Millennials and teenagers – including the 4,000 high school students from more than 200 schools and 10 states who turned NJPAC into a school of sorts all day Friday when they attended the festival for free – snapped their fingers in the air at phrases they savored. Older listeners kept up a rippling murmur of approval. (When Rachel Wiley read a poem about her 4-year-old niece pretending to be a lion, one listener let out a loud “ROAR!” in approving response.)

 

A temporary bookstore popped up in NJPAC’s Chase Room, where fans waited on long, snaking lines to buy books by poets they admired.

 

Meanwhile, on the Prudential stage, frequent Dodge visitors The Parkington Sisters, who sing and play guitar and violin, worked with poet Gregory Orr to create The Beloved, a song-cycle based on Orr’s verses about love, loss and redemption. The poet would read a verse or two, and then the musicians sang the lines back to him, amplifying their emotion. 

 

Although deeply sorrowful for much of the work, the performance ended with The Parkington Sisters joyfully caroling one of Orr’s lines about finally finding happiness – “If we’re not supposed to dance, why all this music?” – over and over, until it echoed throughout Prudential Hall. The performance was greeted with whoops and thundering applause.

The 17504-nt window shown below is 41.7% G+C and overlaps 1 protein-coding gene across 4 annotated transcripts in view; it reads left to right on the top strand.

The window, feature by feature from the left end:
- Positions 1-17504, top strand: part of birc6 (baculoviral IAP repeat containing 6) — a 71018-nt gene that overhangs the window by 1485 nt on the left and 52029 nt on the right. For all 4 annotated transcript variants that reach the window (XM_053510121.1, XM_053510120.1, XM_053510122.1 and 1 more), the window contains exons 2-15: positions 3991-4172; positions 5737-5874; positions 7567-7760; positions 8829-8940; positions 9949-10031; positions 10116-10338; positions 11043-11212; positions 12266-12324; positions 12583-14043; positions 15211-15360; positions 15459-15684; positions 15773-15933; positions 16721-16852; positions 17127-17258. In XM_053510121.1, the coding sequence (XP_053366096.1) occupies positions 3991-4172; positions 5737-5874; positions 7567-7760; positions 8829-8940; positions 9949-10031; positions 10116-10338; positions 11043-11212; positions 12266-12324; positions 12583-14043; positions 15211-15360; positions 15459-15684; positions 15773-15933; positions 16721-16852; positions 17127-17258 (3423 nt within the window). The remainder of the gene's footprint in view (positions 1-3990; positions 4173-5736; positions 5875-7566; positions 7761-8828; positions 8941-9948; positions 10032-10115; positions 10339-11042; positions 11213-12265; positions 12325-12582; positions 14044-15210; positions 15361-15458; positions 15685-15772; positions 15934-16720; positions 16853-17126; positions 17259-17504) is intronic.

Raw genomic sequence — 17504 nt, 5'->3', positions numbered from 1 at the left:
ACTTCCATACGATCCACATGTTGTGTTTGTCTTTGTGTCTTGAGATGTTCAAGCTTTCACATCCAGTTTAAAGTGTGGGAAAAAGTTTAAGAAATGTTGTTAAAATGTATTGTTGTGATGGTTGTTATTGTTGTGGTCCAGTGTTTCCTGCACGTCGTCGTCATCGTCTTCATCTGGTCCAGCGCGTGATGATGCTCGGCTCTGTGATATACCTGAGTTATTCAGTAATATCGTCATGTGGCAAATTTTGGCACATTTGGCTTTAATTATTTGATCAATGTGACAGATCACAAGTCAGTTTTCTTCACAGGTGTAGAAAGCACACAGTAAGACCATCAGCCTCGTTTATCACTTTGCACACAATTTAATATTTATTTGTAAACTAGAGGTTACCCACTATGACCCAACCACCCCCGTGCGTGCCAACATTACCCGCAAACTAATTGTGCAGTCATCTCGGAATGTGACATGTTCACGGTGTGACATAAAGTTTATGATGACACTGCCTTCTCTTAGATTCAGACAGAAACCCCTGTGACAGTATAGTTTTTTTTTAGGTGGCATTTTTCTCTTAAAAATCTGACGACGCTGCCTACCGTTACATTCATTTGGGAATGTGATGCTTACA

Perhaps the most telling tribute to the power of poetry, however, came late on Saturday, when an underground transformer fire first shut down Center Street in front of NJPAC – and then caused a power outage that plunged a wide swath of Newark’s downtown into darkness, forcing the cancellation of some that night’s events.

 

Poetry fans scrambled down walls at Military Park, and drove in circles around Newark’s downtown to reach NJPAC despite multiple street closings. PSE&G and NJPAC staff worked through the night to get power restored, and all the events slated for Sunday were relocated from still-blacked-out downtown venues and into NJPAC’s Center for Arts Education.

 

“The fact that the largest power utility on the East Coast thinks turning the lights back on at a poetry festival is worth staying up all night for – that’s important!” said a jubilant Farawell on Sunday, introducing a mainstage reading in Prudential Hall that only hours before he had feared would have to be canceled.

 

“The Arts Center is proud to be the home of the Dodge Poetry Festival, and we are endlessly inspired by the words of the poets who make The Dodge such an important event in American letters,” said John Schreiber, NJPAC’s President and CEO.

 

“But on this particular occasion, the words that echoed in our ears were: The show must go on! Everyone at NJPAC did their utmost to keep the festival running. I’m enormously proud of our staff and volunteers, whose dedication kept the festival on track despite decidedly unexpected obstacles.”

 

Ed. note: The festival was one of the last public appearances by playwright and poet Ntozake Shange, who passed three days after this story was posted. 

 

Oct. 24, 2018